Saddlecloth blue bordered with the regimental lace (woollen braid with 2 rows of red and blue squares)
Housings blue bordered with the regimental lace (woolen braid with 2 rows of red and blue squares)
Blanket roll n/a

Troopers were armed with a carbine, two pistols and a sabre. They were also supposed to wear a breastplate under their coat during battle but this regulation was not always followed.

Evolution of the uniform during the war

Throughout the war the French cavalry uniform seems to have evolved significantly. Our only primary source for the uniform at the start of the conflict is the Etat Général des Troupes Françoises of 1753. The first primary pictorial evidence comes from Raspe in 1761. Here we present various interpretations of the evolution of the uniform.

Raspe's illustration depicting the uniform towards the end of 1760 shows the following evolutions:

  • a white rosette on the tricorne
  • no collar
  • coat, cuffs, lapels and turnbacks edged with the regimental braid (woollen braid with 2 rows of red and blue squares)
  • only 3 buttons on each cuff
  • only 3 buttons on each pocket
  • grey white waistcoat edged with the regimental braid (woollen braid with 2 rows of red and blue squares)
  • grey white breeches

Lienhart and Humbert, a secondary source, show the following differences for the uniform of 1757 (more probably depicting the uniform of 1748):

  • a white cockade on the tricorne
  • only 3 buttons on each cuff
  • red saddle cloth and housings bordered with a red braid


Officers wore uniforms similar to those of the troopers with the following distinctions:

  • no shoulder strap
  • no turnbacks
  • no lace on the coat and waistcoat
  • Maréchal des logis: silver laced tricorne, housing bordered with a 2,7 cm silver lace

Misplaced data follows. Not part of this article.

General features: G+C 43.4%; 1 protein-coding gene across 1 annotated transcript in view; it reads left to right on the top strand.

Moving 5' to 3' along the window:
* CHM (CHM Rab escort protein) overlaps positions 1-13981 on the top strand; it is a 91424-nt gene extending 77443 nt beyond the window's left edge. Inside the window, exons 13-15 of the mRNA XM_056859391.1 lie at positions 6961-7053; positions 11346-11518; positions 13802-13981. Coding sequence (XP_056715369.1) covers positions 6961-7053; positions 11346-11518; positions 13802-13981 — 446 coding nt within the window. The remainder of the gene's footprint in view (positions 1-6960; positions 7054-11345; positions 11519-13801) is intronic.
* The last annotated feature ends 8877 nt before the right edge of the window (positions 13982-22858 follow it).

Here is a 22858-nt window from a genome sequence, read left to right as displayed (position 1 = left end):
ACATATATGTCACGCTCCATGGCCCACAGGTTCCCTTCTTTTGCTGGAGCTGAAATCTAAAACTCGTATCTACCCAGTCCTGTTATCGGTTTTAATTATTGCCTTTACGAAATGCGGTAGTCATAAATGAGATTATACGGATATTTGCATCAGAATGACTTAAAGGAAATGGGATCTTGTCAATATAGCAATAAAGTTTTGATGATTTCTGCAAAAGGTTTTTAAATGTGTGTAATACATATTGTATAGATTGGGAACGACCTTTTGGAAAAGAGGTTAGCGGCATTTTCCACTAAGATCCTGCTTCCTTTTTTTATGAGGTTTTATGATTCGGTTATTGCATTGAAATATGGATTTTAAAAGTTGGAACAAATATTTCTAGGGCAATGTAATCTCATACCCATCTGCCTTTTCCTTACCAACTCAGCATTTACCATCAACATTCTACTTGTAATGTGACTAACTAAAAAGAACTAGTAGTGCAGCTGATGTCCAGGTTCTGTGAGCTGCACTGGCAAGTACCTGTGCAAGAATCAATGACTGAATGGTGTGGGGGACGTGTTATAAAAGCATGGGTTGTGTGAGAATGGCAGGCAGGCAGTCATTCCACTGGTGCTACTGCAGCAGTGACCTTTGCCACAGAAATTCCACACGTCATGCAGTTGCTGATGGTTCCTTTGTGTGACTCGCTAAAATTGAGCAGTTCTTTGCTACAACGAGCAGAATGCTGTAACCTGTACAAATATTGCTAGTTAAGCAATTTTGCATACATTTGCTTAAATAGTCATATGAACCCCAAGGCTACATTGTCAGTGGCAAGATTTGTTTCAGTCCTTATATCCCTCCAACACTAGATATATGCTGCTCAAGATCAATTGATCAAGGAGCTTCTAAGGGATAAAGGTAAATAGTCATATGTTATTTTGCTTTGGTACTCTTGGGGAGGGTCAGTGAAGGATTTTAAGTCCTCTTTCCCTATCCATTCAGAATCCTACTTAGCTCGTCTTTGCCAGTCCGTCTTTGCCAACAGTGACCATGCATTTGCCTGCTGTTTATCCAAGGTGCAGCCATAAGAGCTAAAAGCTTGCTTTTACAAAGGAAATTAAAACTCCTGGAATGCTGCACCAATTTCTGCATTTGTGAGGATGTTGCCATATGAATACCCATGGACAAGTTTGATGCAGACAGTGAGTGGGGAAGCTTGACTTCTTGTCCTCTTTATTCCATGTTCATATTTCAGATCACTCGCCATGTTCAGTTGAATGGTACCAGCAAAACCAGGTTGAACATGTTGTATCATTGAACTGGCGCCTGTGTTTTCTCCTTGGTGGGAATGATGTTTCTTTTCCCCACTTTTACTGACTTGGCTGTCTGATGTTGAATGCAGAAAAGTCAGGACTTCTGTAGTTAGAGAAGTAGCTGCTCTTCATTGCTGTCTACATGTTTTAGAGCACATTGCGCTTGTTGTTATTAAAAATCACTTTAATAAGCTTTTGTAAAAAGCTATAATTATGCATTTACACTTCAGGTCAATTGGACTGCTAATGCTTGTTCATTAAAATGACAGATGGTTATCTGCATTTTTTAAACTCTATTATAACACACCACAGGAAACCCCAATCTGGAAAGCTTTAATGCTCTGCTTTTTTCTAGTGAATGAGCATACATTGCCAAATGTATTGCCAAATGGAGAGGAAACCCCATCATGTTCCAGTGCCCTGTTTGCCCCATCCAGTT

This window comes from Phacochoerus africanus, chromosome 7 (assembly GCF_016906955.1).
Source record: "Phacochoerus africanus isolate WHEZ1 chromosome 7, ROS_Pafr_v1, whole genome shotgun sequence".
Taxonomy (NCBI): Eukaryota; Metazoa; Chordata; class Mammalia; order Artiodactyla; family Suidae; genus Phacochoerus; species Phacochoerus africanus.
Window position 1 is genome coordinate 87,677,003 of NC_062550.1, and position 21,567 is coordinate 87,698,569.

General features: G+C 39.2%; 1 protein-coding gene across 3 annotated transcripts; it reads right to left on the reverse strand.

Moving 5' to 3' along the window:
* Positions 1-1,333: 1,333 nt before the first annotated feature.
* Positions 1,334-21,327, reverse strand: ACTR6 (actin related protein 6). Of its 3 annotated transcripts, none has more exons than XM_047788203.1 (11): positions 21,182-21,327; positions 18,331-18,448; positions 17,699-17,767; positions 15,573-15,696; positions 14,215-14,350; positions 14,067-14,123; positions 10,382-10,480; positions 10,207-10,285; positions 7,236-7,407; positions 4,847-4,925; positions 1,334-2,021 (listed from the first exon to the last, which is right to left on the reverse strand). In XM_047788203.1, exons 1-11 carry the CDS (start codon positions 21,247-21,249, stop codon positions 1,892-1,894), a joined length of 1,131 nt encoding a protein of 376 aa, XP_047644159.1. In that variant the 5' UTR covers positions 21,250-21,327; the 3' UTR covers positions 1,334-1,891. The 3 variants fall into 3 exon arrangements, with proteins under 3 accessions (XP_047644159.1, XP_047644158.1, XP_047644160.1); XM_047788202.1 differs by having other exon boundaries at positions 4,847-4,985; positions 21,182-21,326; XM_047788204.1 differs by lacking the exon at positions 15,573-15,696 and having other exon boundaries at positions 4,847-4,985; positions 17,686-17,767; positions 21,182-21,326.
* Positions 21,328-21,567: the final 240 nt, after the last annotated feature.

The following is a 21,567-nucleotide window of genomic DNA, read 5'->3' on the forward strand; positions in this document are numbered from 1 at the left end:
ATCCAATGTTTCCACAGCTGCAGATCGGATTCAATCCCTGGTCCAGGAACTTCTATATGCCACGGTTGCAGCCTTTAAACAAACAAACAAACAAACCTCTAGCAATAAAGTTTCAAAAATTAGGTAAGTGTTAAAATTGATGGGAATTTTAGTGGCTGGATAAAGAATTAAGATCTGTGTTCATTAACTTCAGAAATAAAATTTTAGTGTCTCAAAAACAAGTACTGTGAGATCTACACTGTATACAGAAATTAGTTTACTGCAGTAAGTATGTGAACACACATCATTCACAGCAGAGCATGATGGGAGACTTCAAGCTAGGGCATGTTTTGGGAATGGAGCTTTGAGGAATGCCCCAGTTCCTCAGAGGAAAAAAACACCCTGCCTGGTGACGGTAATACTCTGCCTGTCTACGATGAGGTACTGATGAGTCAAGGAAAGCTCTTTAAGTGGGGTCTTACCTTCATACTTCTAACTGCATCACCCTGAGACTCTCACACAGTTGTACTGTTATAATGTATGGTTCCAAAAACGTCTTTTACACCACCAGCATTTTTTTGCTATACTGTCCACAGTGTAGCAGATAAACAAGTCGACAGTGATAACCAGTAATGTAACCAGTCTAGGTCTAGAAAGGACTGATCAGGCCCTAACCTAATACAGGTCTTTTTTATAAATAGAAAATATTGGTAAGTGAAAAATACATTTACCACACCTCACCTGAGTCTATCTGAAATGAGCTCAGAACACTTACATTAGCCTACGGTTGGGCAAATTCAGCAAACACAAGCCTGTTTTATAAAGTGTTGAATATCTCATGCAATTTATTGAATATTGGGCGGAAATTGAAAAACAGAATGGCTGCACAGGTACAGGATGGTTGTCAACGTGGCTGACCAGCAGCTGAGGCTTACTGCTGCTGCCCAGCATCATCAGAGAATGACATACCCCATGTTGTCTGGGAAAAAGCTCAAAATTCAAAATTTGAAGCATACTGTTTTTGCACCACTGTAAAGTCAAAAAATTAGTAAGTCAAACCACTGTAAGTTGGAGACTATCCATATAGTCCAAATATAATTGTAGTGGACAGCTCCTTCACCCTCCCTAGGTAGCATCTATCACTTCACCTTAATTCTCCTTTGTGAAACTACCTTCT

• brigadier: double silver lace on the cuffs


no information available yet

Standards (in 1753)

Regimental standards (4 silken standards): red field embroidered and fringed in gold; centre device consisting of a golden royal sun surmounted by a scroll bearing the royal motto “Nec Pluribus Impar”.

Regimental Standard – Copyright Kronoskaf


The article incorporates texts from the following books which are now in the public domain:

  • Pajol, Charles P. V.: Les Guerres sous Louis XV, vol. VII, Paris, 1891, p. 355-356

Other sources

Funcken, L. and F.: Les uniformes de la guerre en dentelle

Lienhart, Docteur and René Humbert: Les uniformes des armées françaises”, Leipzig

Menguy, Patrice: Les Sujets du Bien Aimé (a website which has unfortunately disappeared from the web)

Raspe, Gabriel Nicolas: Recueil de toutes les troupes qui forment les armées françoises, Nuremberg 1761

Rogge, Christian: The French & Allied Armies in Germany during the Seven Years War, Frankfurt, 2006

Service Historique de l'armée de terre, Sommaire des forces armées Françaises à l'intérieur et à l'extérieur de la France - 1er Août 1757

N.B.: the section Service during the War is mostly derived from our articles depicting the various campaigns, battles and sieges.